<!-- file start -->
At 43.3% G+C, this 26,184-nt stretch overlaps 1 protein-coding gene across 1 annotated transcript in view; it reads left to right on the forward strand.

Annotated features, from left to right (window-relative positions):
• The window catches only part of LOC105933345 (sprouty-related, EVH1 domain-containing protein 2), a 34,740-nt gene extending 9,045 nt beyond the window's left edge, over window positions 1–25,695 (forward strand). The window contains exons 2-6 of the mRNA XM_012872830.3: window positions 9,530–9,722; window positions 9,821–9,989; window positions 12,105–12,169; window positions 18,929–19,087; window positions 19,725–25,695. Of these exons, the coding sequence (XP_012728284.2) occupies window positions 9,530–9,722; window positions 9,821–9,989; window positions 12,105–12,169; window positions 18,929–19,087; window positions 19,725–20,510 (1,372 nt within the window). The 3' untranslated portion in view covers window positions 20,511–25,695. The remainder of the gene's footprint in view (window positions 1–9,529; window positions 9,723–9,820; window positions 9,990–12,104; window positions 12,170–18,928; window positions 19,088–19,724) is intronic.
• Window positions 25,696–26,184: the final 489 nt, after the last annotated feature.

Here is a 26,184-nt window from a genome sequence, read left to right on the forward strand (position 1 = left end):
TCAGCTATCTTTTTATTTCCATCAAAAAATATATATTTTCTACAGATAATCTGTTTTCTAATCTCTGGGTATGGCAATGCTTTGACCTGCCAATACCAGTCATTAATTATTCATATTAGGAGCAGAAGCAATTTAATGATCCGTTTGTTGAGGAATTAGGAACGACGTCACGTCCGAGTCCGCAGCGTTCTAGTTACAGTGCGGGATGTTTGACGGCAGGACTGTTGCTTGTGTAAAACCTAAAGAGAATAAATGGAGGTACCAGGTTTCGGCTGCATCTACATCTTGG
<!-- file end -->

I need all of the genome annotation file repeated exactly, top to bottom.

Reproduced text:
At 43.3% G+C, this 26,184-nt stretch overlaps 1 protein-coding gene across 1 annotated transcript in view; it reads left to right on the forward strand.

Annotated features, from left to right (window-relative positions):
• The window catches only part of LOC105933345 (sprouty-related, EVH1 domain-containing protein 2), a 34,740-nt gene extending 9,045 nt beyond the window's left edge, over window positions 1–25,695 (forward strand). The window contains exons 2-6 of the mRNA XM_012872830.3: window positions 9,530–9,722; window positions 9,821–9,989; window positions 12,105–12,169; window positions 18,929–19,087; window positions 19,725–25,695. Of these exons, the coding sequence (XP_012728284.2) occupies window positions 9,530–9,722; window positions 9,821–9,989; window positions 12,105–12,169; window positions 18,929–19,087; window positions 19,725–20,510 (1,372 nt within the window). The 3' untranslated portion in view covers window positions 20,511–25,695. The remainder of the gene's footprint in view (window positions 1–9,529; window positions 9,723–9,820; window positions 9,990–12,104; window positions 12,170–18,928; window positions 19,088–19,724) is intronic.
• Window positions 25,696–26,184: the final 489 nt, after the last annotated feature.

Here is a 26,184-nt window from a genome sequence, read left to right on the forward strand (position 1 = left end):
TCAGCTATCTTTTTATTTCCATCAAAAAATATATATTTTCTACAGATAATCTGTTTTCTAATCTCTGGGTATGGCAATGCTTTGACCTGCCAATACCAGTCATTAATTATTCATATTAGGAGCAGAAGCAATTTAATGATCCGTTTGTTGAGGAATTAGGAACGACGTCACGTCCGAGTCCGCAGCGTTCTAGTTACAGTGCGGGATGTTTGACGGCAGGACTGTTGCTTGTGTAAAACCTAAAGAGAATAAATGGAGGTACCAGGTTTCGGCTGCATCTACATCTTGG